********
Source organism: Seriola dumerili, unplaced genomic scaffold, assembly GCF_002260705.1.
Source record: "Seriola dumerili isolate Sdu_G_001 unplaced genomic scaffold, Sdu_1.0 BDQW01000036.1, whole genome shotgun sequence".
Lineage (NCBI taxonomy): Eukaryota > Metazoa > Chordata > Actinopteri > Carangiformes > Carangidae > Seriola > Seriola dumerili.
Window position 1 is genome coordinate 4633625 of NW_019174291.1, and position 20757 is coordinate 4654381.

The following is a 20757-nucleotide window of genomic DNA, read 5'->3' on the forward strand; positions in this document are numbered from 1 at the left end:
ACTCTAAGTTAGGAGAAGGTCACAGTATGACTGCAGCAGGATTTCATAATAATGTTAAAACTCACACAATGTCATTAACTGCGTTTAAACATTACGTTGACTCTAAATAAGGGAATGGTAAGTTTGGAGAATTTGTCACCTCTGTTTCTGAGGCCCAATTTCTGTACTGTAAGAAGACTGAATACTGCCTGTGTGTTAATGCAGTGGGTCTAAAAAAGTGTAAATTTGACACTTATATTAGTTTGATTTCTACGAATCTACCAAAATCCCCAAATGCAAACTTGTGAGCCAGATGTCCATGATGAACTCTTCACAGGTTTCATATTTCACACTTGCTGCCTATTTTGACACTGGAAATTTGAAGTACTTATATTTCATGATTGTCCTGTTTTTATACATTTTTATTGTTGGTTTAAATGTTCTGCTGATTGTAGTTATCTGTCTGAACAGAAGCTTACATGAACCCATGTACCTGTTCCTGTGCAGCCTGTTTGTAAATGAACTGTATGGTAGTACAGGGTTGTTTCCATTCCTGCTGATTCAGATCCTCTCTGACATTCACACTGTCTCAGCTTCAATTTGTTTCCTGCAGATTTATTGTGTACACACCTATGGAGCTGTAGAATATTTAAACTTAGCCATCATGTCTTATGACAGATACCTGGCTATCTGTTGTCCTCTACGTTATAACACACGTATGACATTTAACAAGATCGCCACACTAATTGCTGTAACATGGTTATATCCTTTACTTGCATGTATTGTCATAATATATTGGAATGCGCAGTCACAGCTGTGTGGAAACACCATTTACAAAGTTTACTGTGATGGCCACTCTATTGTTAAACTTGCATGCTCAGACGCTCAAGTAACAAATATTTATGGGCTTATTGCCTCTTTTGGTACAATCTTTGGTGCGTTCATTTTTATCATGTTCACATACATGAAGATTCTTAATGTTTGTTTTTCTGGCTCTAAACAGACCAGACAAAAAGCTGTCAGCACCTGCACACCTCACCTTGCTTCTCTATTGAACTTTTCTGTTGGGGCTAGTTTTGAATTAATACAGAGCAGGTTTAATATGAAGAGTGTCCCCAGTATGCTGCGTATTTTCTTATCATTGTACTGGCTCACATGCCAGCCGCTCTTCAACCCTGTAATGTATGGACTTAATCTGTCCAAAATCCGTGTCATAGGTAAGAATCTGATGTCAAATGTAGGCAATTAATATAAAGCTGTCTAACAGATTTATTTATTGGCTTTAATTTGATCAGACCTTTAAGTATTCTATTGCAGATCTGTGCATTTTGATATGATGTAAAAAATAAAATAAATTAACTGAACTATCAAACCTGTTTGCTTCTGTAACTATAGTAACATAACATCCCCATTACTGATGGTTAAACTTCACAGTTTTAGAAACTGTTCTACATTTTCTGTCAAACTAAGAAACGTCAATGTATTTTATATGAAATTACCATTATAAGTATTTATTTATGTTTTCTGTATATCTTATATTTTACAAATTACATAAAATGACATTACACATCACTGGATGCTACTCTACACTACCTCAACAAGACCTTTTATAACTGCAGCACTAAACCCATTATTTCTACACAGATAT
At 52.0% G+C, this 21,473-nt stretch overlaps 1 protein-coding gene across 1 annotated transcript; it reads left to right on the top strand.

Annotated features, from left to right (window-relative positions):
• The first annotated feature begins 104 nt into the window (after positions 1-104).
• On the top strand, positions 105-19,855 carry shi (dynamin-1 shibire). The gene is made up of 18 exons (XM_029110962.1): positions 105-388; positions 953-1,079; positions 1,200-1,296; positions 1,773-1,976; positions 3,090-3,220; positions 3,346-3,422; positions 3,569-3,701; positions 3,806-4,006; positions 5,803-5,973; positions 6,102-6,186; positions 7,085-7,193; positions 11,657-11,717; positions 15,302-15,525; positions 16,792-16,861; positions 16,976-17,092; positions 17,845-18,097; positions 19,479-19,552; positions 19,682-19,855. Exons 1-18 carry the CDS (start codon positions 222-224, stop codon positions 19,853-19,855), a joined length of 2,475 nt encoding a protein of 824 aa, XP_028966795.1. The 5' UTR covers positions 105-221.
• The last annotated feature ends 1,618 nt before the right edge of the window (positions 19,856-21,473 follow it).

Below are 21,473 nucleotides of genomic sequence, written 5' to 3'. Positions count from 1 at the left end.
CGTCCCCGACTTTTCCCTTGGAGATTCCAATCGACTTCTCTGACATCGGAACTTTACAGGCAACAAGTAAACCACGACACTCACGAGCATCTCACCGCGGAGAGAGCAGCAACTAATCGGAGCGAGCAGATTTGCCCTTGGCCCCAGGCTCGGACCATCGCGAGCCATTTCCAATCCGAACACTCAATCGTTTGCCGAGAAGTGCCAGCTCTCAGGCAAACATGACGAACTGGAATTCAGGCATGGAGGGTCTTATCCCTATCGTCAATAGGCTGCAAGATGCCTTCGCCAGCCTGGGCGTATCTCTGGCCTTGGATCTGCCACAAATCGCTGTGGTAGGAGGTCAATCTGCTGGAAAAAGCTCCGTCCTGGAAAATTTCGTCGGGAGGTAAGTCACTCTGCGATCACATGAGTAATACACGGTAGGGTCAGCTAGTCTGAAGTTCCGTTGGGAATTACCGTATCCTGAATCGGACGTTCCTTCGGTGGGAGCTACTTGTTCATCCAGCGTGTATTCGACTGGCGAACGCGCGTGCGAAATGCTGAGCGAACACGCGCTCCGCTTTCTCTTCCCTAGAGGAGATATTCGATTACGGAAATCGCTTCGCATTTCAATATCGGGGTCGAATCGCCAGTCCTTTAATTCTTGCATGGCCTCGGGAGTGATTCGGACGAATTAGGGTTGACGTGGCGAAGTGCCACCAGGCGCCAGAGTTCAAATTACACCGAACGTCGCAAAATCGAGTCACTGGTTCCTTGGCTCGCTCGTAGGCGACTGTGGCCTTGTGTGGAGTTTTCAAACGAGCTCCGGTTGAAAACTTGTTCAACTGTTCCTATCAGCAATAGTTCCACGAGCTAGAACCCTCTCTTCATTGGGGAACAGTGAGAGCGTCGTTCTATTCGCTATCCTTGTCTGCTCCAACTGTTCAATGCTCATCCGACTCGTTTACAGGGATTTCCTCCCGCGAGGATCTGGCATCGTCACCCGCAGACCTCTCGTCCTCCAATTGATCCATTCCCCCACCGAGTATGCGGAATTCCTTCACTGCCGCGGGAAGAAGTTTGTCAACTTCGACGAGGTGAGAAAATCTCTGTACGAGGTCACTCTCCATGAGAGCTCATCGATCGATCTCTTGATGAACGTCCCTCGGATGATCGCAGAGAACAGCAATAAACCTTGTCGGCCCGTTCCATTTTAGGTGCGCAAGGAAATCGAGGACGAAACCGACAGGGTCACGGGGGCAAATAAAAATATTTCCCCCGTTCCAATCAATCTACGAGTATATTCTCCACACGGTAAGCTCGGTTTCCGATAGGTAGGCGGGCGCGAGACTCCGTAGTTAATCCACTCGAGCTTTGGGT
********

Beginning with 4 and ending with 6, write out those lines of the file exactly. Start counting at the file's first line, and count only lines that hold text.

Window position 1 is genome coordinate 4633625 of NW_019174291.1, and position 20757 is coordinate 4654381.

The following is a 20757-nucleotide window of genomic DNA, read 5'->3' on the forward strand; positions in this document are numbered from 1 at the left end:
ACTCTAAGTTAGGAGAAGGTCACAGTATGACTGCAGCAGGATTTCATAATAATGTTAAAACTCACACAATGTCATTAACTGCGTTTAAACATTACGTTGACTCTAAATAAGGGAATGGTAAGTTTGGAGAATTTGTCACCTCTGTTTCTGAGGCCCAATTTCTGTACTGTAAGAAGACTGAATACTGCCTGTGTGTTAATGCAGTGGGTCTAAAAAAGTGTAAATTTGACACTTATATTAGTTTGATTTCTACGAATCTACCAAAATCCCCAAATGCAAACTTGTGAGCCAGATGTCCATGATGAACTCTTCACAGGTTTCATATTTCACACTTGCTGCCTATTTTGACACTGGAAATTTGAAGTACTTATATTTCATGATTGTCCTGTTTTTATACATTTTTATTGTTGGTTTAAATGTTCTGCTGATTGTAGTTATCTGTCTGAACAGAAGCTTACATGAACCCATGTACCTGTTCCTGTGCAGCCTGTTTGTAAATGAACTGTATGGTAGTACAGGGTTGTTTCCATTCCTGCTGATTCAGATCCTCTCTGACATTCACACTGTCTCAGCTTCAATTTGTTTCCTGCAGATTTATTGTGTACACACCTATGGAGCTGTAGAATATTTAAACTTAGCCATCATGTCTTATGACAGATACCTGGCTATCTGTTGTCCTCTACGTTATAACACACGTATGACATTTAACAAGATCGCCACACTAATTGCTGTAACATGGTTATATCCTTTACTTGCATGTATTGTCATAATATATTGGAATGCGCAGTCACAGCTGTGTGGAAACACCATTTACAAAGTTTACTGTGATGGCCACTCTATTGTTAAACTTGCATGCTCAGACGCTCAAGTAACAAATATTTATGGGCTTATTGCCTCTTTTGGTACAATCTTTGGTGCGTTCATTTTTATCATGTTCACATACATGAAGATTCTTAATGTTTGTTTTTCTGGCTCTAAACAGACCAGACAAAAAGCTGTCAGCACCTGCACACCTCACCTTGCTTCTCTATTGAACTTTTCTGTTGGGGCTAGTTTTGAATTAATACAGAGCAGGTTTAATATGAAGAGTGTCCCCAGTATGCTGCGTATTTTCTTATCATTGTACTGGCTCACATGCCAGCCGCTCTTCAACCCTGTAATGTATGGACTTAATCTGTCCAAAATCCGTGTCATAGGTAAGAATCTGATGTCAAATGTAGGCAATTAATATAAAGCTGTCTAACAGATTTATTTATTGGCTTTAATTTGATCAGACCTTTAAGTATTCTATTGCAGATCTGTGCATTTTGATATGATGTAAAAAATAAAATAAATTAACTGAACTATCAAACCTGTTTGCTTCTGTAACTATAGTAACATAACATCCCCATTACTGATGGTTAAACTTCACAGTTTTAGAAACTGTTCTACATTTTCTGTCAAACTAAGAAACGTCAATGTATTTTATATGAAATTACCATTATAAGTATTTATTTATGTTTTCTGTATATCTTATATTTTACAAATTACATAAAATGACATTACACATCACTGGATGCTACTCTACACTACCTCAACAAGACCTTTTATAACTGCAGCACTAAACCCATTATTTCTACACAGATAT